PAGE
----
Determining whether an employee poses a direct threat is of primary importance during a pandemic. An employer must base their assessment on objective, factual information and not on “subjective perceptions or irrational fears” about a certain disability. An employer is encouraged to use the assessment by the Centers for Disease Control (CDC) or public health authorities as objective evidence in making a disability-related inquiry or medical examination.

The ADA requires an employer to provide a reasonable accommodation for known limitations of job applicants and employees with disabilities unless it causes an undue hardship on the employer. A reasonable accommodation is a work environment change to allow an employee with a disability to apply for, perform or enjoy equal benefits and privileges of employment. An employer might claim an accommodation poses an undue hardship if it causes significant difficulty or expense after accounting for the nature and cost, resources available and business operation impact.

During the COVID-19 Pandemic

There is a possibility of serious illness requiring quarantine and death from the COVID-19 pandemic that enables employers to take proactive measures with their employees. The CDC states that employees should be sent home by their employers if they experience symptoms associated with COVID-19. The ADA allows an employer to ask an employee who reports feeling sick about COVID-19 associated symptoms because it poses a direct threat. Note that the employer is required to maintain all information obtained from the employee to be kept as a separate, confidential medical record. An employee may be asked about potential exposure to the virus if they have travelled to specific hot spot locations.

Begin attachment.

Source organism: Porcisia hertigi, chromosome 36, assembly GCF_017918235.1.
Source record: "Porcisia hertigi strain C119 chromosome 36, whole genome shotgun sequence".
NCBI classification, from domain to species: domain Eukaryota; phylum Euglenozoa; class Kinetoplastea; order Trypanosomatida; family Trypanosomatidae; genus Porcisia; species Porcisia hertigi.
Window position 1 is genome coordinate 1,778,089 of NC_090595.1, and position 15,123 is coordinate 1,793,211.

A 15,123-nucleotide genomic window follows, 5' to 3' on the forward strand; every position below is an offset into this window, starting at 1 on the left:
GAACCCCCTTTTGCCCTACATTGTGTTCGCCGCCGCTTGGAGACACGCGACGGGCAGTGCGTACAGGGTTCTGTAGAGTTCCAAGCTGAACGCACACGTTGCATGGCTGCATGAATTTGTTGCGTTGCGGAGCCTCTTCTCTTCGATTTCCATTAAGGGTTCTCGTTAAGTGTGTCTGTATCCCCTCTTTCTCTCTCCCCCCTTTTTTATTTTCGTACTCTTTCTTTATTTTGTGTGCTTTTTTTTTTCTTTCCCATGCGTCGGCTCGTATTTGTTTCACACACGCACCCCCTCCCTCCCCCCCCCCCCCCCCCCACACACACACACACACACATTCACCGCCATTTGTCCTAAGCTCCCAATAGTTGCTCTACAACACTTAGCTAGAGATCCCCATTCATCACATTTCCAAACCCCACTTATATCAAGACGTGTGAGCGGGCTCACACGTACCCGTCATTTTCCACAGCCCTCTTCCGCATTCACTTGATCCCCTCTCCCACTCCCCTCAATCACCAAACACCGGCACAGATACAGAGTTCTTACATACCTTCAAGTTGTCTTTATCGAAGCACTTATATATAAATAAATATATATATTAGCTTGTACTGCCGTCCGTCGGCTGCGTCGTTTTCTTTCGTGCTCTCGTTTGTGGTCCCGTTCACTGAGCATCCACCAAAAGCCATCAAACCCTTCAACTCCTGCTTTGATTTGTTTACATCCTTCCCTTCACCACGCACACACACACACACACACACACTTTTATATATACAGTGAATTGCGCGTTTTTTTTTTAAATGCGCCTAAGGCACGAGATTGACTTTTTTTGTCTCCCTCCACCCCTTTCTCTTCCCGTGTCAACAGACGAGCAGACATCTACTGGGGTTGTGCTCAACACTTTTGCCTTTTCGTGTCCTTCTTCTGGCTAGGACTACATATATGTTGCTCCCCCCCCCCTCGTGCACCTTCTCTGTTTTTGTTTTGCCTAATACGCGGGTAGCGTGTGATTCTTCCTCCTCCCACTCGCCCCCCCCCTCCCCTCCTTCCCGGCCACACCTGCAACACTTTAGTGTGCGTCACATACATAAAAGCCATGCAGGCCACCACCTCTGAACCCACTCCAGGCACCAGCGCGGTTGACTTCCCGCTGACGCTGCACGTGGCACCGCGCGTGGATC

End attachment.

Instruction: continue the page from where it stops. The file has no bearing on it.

Employees who are not experiencing COVID-19 symptoms are not required to disclose if they have a medical condition that has been identified by the CDC as vulnerable to the COVID-19 virus. Although, if an employee chooses to voluntarily disclose this information, the employer must keep the information confidential and work with the employee to identify the type of assistance needed. Due to the declaration of a pandemic, employers may now make disability-related inquiries or require medical examinations of employees even though they are not experiencing symptoms. Employers may even be allowed to take an employee’s body temperature.

Employees who are not experiencing COVID-19 symptoms are not required to disclose if they have a medical condition that has been identified by the CDC as vulnerable to the COVID-19 virus. Although, if an employee chooses to voluntarily disclose this information, the employer must keep the information confidential and work with the employee to identify the type of assistance needed. Due to the declaration of a pandemic, employers may now make disability-related inquiries or require medical examinations of employees even though they are not experiencing symptoms. Employers may even be allowed to take an employee’s body temperature.

While some of these measures may appear drastic, employers must still abide by the intent of the ADA during a pandemic. Employees have the right to request and utilize opportunities for reasonable accommodations, require that their medical information remains confidential and confirm protocols with their employer to safeguard their working environment in preventing exposure. The COVID-19 pandemic is new territory in the workplace but this Guidance Document provides consistent rules for every employee.